Nature Nuts Bob meets the elusive pine marten
New exhibition to showcase work created as part of Common Ground project
A new exhibition is to take place in Alyth and Blairgowrie showcasing the Common Ground project, part of the wider Cateran’s Common Wealth initiative.
Perth and Kinross Heritage Trust created new aerial photographs of the Cateran Trail, and textile artist Deirdre Nelson ran an artist residency in the area over the spring and summer with local primary schools and community groups as part of the project.
This resulted in an array of textiles inspired by the photographs.
New research in place names on the trail was also commissioned for the project.
The exhibition, which opens at The Barony in Alyth on Tuesday, October 3, will feature many examples of the work created as part of the project.
And visitors to the exhibition will also receive an information booklet about the initiative.
Following its stint at The Barony, the exhibition will also be on display at the Wellmeadow Cafe in Blairgowrie for a week from Monday, October 9.
The Barony is open 10am to 6pm, Tuesday to Saturday, 10am to 4pm Sunday. The Wellmeadow Cafe is open 9.30am to 3pm, Tuesday to Saturday. Local nature nut and wildlife enthusiast Bob Smith has been out and about in the local area and is keen to share with Blairie readers some of his experiences.
In the latest in an occasional series exploring local wildlife, this week Bob looks at the European Pine Marten.
He says: “These animals are an absolute joy to watch, beautiful creatures with an innocent baby-face that belies their predatory prowess.”
A member of the mustelid family, the same family as otters, stoats, weasels and badgers, the colours can vary from light to very dark brown and they all have a creamy bib which usually has freckles that are individual to each animal, making identification a lot easier when watching them.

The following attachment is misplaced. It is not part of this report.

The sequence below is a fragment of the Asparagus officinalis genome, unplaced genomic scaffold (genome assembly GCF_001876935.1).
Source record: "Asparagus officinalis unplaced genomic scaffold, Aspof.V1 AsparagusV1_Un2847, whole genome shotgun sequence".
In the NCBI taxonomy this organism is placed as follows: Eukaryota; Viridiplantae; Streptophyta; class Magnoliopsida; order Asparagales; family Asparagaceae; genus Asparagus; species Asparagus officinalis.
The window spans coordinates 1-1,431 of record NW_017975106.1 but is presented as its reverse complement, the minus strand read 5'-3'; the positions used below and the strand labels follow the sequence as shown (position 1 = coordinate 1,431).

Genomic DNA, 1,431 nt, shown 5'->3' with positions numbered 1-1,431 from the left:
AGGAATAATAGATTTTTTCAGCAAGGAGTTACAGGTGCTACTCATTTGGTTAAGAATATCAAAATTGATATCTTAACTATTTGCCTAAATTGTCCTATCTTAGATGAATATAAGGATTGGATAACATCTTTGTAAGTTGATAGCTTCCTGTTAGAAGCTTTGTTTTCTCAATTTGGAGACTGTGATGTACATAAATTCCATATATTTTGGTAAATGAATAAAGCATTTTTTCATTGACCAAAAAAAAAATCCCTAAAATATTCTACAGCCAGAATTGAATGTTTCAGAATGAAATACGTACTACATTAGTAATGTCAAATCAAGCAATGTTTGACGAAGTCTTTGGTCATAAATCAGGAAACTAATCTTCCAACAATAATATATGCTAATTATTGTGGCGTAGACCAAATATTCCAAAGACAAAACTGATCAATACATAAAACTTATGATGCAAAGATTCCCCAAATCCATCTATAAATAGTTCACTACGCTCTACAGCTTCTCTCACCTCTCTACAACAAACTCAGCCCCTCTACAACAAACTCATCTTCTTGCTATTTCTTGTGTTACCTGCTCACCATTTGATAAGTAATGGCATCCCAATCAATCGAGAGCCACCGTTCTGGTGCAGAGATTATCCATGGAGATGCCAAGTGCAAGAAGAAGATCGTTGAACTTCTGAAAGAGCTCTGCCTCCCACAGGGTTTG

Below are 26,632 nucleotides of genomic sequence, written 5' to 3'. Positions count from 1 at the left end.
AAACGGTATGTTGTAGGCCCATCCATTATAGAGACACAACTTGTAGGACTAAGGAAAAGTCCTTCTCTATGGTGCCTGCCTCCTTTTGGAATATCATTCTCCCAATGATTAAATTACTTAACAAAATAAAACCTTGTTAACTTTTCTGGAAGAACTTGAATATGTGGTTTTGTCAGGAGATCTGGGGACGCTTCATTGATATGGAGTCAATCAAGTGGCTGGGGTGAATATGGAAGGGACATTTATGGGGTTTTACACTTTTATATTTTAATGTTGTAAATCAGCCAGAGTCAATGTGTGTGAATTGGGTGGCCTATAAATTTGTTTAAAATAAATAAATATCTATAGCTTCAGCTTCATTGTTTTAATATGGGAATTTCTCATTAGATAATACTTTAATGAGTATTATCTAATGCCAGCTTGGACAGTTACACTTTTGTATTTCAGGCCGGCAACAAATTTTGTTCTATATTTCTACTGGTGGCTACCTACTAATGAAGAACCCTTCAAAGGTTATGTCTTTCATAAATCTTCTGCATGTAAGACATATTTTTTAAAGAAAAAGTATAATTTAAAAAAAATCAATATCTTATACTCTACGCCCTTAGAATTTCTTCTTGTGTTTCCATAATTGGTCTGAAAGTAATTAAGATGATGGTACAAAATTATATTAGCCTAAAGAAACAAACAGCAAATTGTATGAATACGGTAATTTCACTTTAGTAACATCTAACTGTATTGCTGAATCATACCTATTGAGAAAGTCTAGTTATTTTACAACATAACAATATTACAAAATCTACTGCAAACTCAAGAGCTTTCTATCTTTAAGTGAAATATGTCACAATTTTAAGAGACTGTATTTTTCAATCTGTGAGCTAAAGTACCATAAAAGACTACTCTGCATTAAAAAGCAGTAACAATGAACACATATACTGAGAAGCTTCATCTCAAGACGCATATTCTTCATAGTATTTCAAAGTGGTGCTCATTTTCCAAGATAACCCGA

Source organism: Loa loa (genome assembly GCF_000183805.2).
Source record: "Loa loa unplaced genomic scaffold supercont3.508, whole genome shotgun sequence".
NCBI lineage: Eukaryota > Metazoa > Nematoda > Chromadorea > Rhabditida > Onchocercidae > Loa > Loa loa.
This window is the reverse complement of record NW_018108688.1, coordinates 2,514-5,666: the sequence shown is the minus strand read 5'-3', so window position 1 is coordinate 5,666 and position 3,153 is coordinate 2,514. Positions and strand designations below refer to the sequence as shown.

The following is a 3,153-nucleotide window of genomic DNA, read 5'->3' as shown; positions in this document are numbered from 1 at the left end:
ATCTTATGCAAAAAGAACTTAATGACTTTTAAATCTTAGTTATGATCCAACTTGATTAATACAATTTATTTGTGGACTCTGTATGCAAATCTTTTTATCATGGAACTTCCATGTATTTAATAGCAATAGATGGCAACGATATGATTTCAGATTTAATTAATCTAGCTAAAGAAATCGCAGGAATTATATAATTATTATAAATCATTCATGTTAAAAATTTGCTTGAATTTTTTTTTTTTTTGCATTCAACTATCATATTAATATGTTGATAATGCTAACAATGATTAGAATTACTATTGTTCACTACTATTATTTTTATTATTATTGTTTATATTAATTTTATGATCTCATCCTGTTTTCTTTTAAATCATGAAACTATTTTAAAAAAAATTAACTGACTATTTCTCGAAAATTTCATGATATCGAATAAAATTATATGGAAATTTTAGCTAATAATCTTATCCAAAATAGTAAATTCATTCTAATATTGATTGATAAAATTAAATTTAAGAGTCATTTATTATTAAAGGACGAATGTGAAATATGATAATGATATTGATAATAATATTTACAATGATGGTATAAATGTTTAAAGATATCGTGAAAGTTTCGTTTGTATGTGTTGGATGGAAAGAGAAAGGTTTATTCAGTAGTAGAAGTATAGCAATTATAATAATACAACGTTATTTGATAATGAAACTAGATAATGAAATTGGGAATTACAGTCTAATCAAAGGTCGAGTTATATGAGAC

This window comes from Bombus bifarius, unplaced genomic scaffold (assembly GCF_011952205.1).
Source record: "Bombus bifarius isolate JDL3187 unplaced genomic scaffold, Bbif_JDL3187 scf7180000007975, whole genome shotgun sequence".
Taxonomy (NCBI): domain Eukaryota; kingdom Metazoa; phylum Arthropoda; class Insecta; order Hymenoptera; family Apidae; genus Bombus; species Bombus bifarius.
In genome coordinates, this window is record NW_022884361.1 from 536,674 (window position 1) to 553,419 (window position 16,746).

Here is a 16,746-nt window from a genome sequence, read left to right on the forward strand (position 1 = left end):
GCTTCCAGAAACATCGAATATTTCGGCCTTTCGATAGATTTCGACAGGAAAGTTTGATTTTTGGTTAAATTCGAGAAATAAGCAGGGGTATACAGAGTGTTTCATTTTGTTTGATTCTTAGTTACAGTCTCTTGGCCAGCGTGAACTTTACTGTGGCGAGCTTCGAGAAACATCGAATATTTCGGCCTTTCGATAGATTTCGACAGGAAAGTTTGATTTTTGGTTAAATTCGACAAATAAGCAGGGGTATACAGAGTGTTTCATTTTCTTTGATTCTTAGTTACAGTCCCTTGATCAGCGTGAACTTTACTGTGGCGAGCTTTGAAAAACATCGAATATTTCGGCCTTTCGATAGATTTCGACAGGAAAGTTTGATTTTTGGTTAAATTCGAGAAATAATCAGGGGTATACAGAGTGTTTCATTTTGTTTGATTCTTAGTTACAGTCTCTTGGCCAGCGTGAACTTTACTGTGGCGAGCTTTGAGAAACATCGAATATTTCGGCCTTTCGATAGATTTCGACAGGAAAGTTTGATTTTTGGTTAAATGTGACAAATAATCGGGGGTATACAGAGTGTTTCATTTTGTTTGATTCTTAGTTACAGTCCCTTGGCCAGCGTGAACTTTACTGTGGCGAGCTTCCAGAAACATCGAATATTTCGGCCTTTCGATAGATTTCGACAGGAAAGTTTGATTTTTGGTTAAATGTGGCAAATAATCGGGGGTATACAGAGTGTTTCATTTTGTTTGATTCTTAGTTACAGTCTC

The European Pine Marten is also called the sweet marten, presumably because of its sweet tooth. The animal’s diet consists of a wide variety of things - small birds and mammals, frogs and toads, eggs, carrion and even berries.
The marten mates in September and their young, kits, are born around March with litters ranging in size from around one to five babies. The kits generally appear around the middle of June and by the time they are around six months old, they are totally independent.
Pine martens are the only member of the mustelids that have semi-retractable claws.
Bob says: “As a fair bit of their prey is in the trees, the ability to climb trees rapidly using their claws is a huge advantage.
“As fleet as they are on the ground, they are pretty nifty in the canopies as well. I have witnessed them more than once chasing squirrels along some branches - thankfully the squirrels evaded the marten on all those occasions.
“I watch these animals from my hide and they are generally night or late evening visitors, however there have been more than a few visits from them on balmy summer afternoons. This was more than a pleasant surprise for me but I don’t think the red squirrels appreciated the early appearance as much as I did.
“On one occasion that I was at the hide, I was watching a pair of red-legged partridge mopping up some of the bird seed from the ground. Suddenly, the cock bird started an alarm call and a pine marten appeared.
“Far from being frightened, both birds flew at the animal and unbelievably had the marten hiding under a few logs until they decided they had pushed their luck far enough.
“It was one sighting that I wasn’t expecting but at the same time was absolutely wonderful to witness.
“Having at least five martens visiting the hide every evening - although not always at the same time - is a lovely experience.
“To witness these usually elusive creatures only feet away from me is always a thrill and to be honest a privilege.”
To witness these usually elusive creatures only feet away from me is always a thrill
Predatory prowess pThe pine marten The
Skill Stitching a piece of bunting printed with one of the aerial photographs of the Cateran Trail